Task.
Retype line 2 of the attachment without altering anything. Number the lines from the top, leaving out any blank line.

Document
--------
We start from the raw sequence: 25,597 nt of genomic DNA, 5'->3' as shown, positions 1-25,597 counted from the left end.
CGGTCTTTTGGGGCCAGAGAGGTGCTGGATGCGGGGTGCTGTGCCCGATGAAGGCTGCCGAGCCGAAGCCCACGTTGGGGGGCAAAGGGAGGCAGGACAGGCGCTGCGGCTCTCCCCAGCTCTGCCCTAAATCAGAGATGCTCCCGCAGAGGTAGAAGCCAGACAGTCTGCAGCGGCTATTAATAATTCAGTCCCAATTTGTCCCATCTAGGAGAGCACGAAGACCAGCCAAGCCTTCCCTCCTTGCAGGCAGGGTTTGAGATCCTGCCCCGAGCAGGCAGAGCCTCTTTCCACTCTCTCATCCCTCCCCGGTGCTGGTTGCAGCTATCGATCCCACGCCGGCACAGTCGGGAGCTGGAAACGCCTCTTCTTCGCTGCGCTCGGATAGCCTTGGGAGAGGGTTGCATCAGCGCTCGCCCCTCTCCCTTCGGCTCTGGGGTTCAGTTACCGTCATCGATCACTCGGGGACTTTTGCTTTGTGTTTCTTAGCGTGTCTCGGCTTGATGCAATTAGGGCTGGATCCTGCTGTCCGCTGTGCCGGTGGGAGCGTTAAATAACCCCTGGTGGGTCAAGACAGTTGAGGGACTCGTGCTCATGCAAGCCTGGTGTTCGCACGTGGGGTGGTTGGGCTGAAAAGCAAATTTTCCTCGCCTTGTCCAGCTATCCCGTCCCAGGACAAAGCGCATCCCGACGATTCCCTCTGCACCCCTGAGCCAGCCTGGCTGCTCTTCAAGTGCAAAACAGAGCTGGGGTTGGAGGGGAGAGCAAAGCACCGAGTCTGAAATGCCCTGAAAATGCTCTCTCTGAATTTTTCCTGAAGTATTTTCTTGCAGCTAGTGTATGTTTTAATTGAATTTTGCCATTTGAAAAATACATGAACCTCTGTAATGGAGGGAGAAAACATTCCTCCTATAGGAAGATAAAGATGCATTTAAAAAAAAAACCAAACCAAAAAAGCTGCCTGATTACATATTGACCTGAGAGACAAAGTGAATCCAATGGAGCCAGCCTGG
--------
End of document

CGGTCTTTTGGGGCCAGAGAGGTGCTGGATGCGGGGTGCTGTGCCCGATGAAGGCTGCCGAGCCGAAGCCCACGTTGGGGGGCAAAGGGAGGCAGGACAGGCGCTGCGGCTCTCCCCAGCTCTGCCCTAAATCAGAGATGCTCCCGCAGAGGTAGAAGCCAGACAGTCTGCAGCGGCTATTAATAATTCAGTCCCAATTTGTCCCATCTAGGAGAGCACGAAGACCAGCCAAGCCTTCCCTCCTTGCAGGCAGGGTTTGAGATCCTGCCCCGAGCAGGCAGAGCCTCTTTCCACTCTCTCATCCCTCCCCGGTGCTGGTTGCAGCTATCGATCCCACGCCGGCACAGTCGGGAGCTGGAAACGCCTCTTCTTCGCTGCGCTCGGATAGCCTTGGGAGAGGGTTGCATCAGCGCTCGCCCCTCTCCCTTCGGCTCTGGGGTTCAGTTACCGTCATCGATCACTCGGGGACTTTTGCTTTGTGTTTCTTAGCGTGTCTCGGCTTGATGCAATTAGGGCTGGATCCTGCTGTCCGCTGTGCCGGTGGGAGCGTTAAATAACCCCTGGTGGGTCAAGACAGTTGAGGGACTCGTGCTCATGCAAGCCTGGTGTTCGCACGTGGGGTGGTTGGGCTGAAAAGCAAATTTTCCTCGCCTTGTCCAGCTATCCCGTCCCAGGACAAAGCGCATCCCGACGATTCCCTCTGCACCCCTGAGCCAGCCTGGCTGCTCTTCAAGTGCAAAACAGAGCTGGGGTTGGAGGGGAGAGCAAAGCACCGAGTCTGAAATGCCCTGAAAATGCTCTCTCTGAATTTTTCCTGAAGTATTTTCTTGCAGCTAGTGTATGTTTTAATTGAATTTTGCCATTTGAAAAATACATGAACCTCTGTAATGGAGGGAGAAAACATTCCTCCTATAGGAAGATAAAGATGCATTTAAAAAAAAAACCAAACCAAAAAAGCTGCCTGATTACATATTGACCTGAGAGACAAAGTGAATCCAATGGAGCCAGCCTGG